Code reusability means using existing code instead of writing new code from scratch. This saves time and effort in implementing solutions. However, achieving high code reusability can be challenging because developers often create solutions that are specific to the task at hand instead of creating more general solutions that can be used across multiple tasks. This leads to repetition of code and functionality, which can be avoided by creating more abstract solutions.

Here are some ways to achieve better code reusability:

  • Follow the SRP (Single Responsibility Principle) and DRY (Don't Repeat Yourself) principles. Avoid repeating code and create smaller modules that can be easily reused.

  • All infrastructure communications such as sending emails, saving files, and storing data in cache are potentially reusable. Make sure to create reusable modules for these tasks.

  •  Maintain well-organized team communication. This means having regular daily stand-ups, discussing future tasks and features, and sharing knowledge. This increases the potential for solutions created by one developer to be reused by other team members.

  • Create a clear and logical code structure based on the business model. This means that if a developer needs to add duplicated logic, they should be able to discover the similar module quickly as it will be in the same place. This encourages the reuse of existing solutions rather than writing new ones.

  • Encourage a culture of looking for already implemented logic. Before writing new code, developers should always try to find existing solutions that can be reused. If a solution doesn't exist, the developer should look for a library before writing their code. 

  • Encourage a culture of creating or finding reusable libraries instead of creating new code from scratch. This ensures that solutions are standardized and can be shared across different tasks and projects.

Code Readability & Simplicity

Code Readability and Simplicity are essential for effective software development and maintenance. Here are some tips that can help in achieving it:

  • Write code for others, not just for yourself. This means considering whether other developers will be able to understand and modify your code in the future.

  • Use clear and meaningful names for variables, functions, modules, classes, and packages. The names should match the purpose and content of the underlying code entities. Use common acronyms rather than inventing your own, which might be unfamiliar to other developers. 

  • Write simple and straightforward code. Avoid complex and obscure solutions.

  • Avoid using exotic or unfamiliar programming language features. Use only the common ones. Design code that meets expectations. Ensure that your code is intuitive and follows common sense conventions.

  • Don't over-engineer solutions or show off advanced knowledge. Choose simple and practical solutions instead.

There is an excellent book called "Clean Code: A Handbook of Agile Software Craftsmanship," which provides principles for writing clean, simple, and reusable code.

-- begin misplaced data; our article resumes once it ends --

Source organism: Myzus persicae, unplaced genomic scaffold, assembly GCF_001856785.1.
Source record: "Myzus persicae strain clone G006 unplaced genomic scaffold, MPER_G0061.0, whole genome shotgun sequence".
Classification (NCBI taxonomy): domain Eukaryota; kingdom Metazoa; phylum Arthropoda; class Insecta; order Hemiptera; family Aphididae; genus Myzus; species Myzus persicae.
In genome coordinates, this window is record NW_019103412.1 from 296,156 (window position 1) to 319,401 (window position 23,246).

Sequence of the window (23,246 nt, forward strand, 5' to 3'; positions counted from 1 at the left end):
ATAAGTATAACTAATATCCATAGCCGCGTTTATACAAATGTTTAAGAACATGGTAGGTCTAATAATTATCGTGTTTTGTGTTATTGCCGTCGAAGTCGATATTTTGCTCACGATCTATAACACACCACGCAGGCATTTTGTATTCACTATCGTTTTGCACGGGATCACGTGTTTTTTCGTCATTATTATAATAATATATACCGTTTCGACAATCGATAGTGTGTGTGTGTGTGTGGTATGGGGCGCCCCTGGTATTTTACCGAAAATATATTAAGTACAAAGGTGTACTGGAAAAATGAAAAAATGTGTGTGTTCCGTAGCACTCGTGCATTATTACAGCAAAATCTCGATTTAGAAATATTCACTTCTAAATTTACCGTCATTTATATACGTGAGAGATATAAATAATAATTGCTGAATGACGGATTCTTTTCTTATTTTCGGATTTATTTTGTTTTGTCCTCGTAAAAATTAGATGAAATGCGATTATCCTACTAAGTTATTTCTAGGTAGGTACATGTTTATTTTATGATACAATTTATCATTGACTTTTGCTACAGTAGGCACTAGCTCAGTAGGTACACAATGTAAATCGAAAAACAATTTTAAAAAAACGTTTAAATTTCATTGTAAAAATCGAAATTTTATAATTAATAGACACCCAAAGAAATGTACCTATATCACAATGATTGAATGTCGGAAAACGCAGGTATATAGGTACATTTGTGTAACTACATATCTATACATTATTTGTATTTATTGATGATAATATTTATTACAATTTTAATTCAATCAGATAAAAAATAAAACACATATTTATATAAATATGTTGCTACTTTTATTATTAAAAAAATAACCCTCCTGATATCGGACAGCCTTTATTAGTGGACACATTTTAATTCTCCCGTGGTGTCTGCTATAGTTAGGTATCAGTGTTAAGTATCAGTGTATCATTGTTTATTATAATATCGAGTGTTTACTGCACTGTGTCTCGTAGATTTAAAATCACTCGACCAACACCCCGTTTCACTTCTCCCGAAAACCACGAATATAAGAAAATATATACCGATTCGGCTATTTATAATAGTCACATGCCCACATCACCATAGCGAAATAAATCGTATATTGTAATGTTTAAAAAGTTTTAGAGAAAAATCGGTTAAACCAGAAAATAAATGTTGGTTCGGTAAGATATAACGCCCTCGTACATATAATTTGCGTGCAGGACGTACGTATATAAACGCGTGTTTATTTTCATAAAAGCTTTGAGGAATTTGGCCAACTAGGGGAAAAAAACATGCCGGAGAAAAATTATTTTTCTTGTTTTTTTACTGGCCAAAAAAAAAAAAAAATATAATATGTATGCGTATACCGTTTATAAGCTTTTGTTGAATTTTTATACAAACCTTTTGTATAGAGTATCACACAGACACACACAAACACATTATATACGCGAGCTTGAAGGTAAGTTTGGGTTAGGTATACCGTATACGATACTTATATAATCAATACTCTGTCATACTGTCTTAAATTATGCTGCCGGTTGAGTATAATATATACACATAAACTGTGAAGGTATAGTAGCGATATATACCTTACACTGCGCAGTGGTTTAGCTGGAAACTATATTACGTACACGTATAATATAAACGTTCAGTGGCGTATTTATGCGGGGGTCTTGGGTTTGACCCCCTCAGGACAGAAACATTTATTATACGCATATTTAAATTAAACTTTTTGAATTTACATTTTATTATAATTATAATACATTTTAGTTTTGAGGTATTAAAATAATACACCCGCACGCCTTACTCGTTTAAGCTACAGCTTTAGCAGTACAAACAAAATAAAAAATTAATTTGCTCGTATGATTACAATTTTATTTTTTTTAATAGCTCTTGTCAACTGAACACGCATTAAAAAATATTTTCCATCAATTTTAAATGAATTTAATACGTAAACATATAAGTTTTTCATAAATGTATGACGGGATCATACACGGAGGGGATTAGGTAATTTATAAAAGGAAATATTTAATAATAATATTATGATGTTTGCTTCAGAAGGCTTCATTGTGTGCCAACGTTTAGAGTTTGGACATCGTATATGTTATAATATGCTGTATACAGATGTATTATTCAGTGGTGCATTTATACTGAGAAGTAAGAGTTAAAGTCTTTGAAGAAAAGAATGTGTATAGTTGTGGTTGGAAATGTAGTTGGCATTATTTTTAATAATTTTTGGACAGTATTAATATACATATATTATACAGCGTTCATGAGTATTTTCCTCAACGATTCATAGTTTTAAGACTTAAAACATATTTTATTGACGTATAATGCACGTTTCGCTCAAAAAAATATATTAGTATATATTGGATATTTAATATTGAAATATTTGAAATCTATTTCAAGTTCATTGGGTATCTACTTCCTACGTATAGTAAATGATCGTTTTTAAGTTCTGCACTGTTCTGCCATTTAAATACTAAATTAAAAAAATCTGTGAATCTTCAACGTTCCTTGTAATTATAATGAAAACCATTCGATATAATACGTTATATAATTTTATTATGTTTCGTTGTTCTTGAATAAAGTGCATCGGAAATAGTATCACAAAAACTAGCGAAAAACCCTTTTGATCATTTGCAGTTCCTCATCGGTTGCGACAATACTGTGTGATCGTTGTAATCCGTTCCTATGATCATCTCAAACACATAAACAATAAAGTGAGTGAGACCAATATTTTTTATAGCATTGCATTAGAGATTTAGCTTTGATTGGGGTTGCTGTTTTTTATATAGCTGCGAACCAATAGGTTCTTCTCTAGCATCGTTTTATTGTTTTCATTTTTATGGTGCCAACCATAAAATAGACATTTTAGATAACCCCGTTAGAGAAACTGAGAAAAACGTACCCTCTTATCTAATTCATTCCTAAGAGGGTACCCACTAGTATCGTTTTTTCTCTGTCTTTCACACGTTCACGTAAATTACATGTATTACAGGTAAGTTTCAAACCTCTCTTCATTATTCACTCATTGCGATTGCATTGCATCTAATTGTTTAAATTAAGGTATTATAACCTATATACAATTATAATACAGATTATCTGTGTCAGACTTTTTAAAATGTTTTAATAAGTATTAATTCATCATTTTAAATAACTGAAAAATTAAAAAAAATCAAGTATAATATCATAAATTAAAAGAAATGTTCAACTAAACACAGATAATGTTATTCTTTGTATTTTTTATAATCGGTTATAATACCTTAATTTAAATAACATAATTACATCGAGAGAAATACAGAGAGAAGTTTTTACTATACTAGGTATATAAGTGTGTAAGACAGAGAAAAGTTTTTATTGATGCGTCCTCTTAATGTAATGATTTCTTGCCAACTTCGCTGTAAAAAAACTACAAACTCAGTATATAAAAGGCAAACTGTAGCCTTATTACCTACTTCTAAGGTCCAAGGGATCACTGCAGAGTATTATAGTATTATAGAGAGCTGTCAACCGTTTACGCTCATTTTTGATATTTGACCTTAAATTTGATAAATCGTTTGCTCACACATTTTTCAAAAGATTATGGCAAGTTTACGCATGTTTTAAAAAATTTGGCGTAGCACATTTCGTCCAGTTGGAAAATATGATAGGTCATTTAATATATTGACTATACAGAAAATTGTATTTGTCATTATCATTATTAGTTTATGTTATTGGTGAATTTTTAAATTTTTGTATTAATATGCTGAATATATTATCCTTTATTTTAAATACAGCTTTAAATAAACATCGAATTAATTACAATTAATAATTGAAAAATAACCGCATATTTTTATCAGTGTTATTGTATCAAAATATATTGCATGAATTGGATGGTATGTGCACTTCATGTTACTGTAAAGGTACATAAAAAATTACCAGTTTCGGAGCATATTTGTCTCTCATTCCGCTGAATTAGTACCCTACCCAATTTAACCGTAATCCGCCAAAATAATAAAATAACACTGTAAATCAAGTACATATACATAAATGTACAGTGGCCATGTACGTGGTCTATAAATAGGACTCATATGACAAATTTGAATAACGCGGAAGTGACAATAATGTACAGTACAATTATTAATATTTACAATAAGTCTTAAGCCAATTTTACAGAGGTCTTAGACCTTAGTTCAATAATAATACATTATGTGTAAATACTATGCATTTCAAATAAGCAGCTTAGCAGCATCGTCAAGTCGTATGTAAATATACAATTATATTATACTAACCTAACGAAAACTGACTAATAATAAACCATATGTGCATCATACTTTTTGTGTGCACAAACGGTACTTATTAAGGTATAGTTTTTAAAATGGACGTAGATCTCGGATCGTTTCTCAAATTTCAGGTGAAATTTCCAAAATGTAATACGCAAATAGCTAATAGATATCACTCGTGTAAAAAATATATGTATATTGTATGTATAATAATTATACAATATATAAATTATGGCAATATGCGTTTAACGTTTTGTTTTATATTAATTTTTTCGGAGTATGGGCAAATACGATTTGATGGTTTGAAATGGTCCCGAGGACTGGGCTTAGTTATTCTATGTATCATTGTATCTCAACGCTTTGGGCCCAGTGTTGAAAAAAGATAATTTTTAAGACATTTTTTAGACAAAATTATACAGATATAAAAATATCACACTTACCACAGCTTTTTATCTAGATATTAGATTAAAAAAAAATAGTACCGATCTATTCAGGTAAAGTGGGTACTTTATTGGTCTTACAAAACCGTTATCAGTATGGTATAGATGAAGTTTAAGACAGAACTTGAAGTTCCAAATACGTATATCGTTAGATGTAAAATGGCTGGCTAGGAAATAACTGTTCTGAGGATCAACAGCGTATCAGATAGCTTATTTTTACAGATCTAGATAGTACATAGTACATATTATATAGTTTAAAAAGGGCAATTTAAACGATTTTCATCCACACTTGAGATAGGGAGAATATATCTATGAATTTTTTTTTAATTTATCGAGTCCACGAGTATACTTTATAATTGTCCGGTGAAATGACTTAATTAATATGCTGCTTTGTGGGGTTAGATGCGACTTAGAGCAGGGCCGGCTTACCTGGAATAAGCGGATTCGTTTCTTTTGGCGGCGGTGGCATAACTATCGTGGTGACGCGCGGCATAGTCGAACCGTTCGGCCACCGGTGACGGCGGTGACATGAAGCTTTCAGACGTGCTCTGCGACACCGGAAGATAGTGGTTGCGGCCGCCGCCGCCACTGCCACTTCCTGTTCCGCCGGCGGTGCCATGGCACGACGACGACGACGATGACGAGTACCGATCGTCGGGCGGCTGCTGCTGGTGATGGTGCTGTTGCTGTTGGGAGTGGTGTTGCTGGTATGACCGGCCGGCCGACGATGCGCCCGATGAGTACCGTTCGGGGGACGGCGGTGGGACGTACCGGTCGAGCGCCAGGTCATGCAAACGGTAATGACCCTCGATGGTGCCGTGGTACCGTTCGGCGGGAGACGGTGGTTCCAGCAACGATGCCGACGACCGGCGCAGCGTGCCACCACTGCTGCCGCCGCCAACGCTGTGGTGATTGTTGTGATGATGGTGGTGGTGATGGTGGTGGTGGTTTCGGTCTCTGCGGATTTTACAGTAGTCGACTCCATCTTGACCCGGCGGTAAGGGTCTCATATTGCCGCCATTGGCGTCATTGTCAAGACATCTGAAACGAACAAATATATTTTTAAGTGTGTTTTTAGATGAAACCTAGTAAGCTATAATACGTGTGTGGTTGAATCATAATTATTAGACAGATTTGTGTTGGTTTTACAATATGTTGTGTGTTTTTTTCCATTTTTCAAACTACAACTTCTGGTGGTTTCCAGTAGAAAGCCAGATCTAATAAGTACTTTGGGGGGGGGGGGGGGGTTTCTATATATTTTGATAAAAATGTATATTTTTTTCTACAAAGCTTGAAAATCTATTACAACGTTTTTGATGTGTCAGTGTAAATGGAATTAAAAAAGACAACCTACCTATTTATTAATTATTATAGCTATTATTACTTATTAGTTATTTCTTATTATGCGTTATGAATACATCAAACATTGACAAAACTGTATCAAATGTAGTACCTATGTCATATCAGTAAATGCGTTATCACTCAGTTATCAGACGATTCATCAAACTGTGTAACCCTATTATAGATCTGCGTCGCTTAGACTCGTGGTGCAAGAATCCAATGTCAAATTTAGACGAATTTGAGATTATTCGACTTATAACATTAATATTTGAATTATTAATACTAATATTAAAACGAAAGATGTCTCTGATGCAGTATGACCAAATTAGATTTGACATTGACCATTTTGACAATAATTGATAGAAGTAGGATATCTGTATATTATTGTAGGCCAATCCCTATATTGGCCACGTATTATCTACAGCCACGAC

Code testability

Starting to write tests from day one is essential for developing a culture of structuring code in a testable manner. However, postponing tests for a supposed "better" time is an anti-pattern that leads to messy and unstructured code, that is then harder to refactor.

The Test-Driven Development approach has many benefits:

  • The chance to deliver a completely not working code to production is approaching zero
  • The probability of encountering a bug in production reduces with a well-tested code.

  • You can avoid time-consuming, repetitive, and routine manual testing with every new version of your application.

  • Developers plan out their solution well in advance to gain a better understanding of the feature complexity and implementation plan.

  • Tests give simple use cases of code usage which increases understanding of some very complex code parts
  • Tests are a helpful means of documenting code since they provide clear examples of how the code can be used. This simplifies complex functionality, and makes it easier for new developers to learn.

  •  Writing code for a "mocked" testing environment provides developers with an idea of different code levels and concern separation. For example, suppose a developer writes a function that not only performs business logic but also sends an email. In that case, they can abstract the code for sending the email and replace it with some simulation since it will not be possible to send real emails in a testing environment.

  • The chances of breaking existing code while implementing changes are significantly lower as failing tests will highlight wrong assumptions and not considered uses cases.

  • Knowing that my code changes would fail the tests if they break something else makes it easier for developers to make changes to critical and complex functionality with more confidence.

  • Tests give an idea of how well my code is designed. If a single test tries to assert too many different things about a class or function, then there is something wrong with the Single Responsibility Principle. If I cannot test a business logic because it requires an external infrastructure communication (such as accessing a file in a cloud storage), then it's probably a good idea to abstract it in an interface.


Achieving an ideal code design is a difficult task that requires highly-skilled developers, strong organization, and a supportive company culture. However, the most critical component is that all team members are motivated to create a code product that is not only functional but also enjoyable to work on. It's like living in a house where each inhabitant takes responsibility for cleanliness, order, and contributing to the common good.

The advantages of having an ideal code base are substantial. Team members are motivated to stay with the company since no one wants to work in a messy, overcomplicated code base in another organization. Features and code fixes can be implemented rapidly, and new team members have low learning curves and take responsibility of working with complex functionality as it's hard to break production with new code.